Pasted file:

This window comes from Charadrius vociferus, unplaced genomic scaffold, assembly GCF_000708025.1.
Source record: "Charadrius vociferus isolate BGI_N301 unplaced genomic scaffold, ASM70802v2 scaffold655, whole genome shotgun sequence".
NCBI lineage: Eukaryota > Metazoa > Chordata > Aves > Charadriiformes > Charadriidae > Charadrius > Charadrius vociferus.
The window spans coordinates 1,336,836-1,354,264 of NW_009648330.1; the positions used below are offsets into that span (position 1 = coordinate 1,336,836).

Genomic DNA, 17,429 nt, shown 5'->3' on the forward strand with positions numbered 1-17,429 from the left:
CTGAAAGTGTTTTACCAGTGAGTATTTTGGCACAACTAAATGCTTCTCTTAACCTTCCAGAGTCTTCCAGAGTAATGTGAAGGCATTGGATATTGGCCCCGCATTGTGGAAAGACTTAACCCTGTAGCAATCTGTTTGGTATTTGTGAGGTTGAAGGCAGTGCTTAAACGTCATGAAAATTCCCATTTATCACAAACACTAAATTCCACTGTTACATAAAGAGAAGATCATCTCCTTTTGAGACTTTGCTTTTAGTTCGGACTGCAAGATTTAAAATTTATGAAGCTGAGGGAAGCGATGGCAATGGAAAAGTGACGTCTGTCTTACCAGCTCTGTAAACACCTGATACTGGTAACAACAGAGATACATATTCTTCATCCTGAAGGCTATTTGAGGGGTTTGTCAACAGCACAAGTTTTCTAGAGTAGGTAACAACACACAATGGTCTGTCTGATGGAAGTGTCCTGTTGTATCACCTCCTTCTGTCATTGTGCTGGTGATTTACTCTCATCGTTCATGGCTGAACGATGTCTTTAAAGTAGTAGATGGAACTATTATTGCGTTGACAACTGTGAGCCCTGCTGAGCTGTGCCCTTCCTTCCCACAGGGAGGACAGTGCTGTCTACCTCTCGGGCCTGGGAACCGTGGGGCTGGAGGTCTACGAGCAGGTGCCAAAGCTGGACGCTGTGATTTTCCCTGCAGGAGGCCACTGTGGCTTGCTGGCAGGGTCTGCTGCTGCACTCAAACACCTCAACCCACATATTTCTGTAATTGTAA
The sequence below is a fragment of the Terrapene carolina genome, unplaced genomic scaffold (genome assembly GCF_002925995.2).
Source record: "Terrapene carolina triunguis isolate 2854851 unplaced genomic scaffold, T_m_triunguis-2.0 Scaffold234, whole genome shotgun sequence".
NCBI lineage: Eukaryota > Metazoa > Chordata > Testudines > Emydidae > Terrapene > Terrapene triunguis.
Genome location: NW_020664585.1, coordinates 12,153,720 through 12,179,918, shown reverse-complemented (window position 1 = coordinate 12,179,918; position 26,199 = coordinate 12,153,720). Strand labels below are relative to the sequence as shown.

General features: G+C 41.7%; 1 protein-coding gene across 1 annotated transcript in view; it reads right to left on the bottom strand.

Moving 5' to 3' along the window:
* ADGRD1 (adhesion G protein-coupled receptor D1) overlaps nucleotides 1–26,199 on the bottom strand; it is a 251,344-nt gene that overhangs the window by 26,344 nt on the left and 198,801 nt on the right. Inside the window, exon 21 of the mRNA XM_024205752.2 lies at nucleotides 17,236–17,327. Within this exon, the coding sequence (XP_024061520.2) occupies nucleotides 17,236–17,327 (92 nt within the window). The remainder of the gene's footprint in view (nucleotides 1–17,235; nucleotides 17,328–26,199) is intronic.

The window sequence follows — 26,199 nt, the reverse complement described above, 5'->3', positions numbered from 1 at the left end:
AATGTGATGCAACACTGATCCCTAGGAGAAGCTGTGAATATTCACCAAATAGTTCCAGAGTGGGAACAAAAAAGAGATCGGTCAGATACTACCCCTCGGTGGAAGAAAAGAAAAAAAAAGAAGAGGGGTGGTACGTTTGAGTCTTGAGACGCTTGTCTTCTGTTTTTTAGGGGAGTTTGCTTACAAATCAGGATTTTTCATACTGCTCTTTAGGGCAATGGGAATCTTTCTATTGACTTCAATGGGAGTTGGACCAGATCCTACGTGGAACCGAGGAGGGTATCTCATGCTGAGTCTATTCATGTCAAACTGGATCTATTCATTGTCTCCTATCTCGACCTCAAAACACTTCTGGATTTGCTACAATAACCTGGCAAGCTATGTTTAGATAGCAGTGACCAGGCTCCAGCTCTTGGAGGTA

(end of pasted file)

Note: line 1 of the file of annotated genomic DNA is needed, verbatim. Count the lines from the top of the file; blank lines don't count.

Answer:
This window comes from Charadrius vociferus, unplaced genomic scaffold, assembly GCF_000708025.1.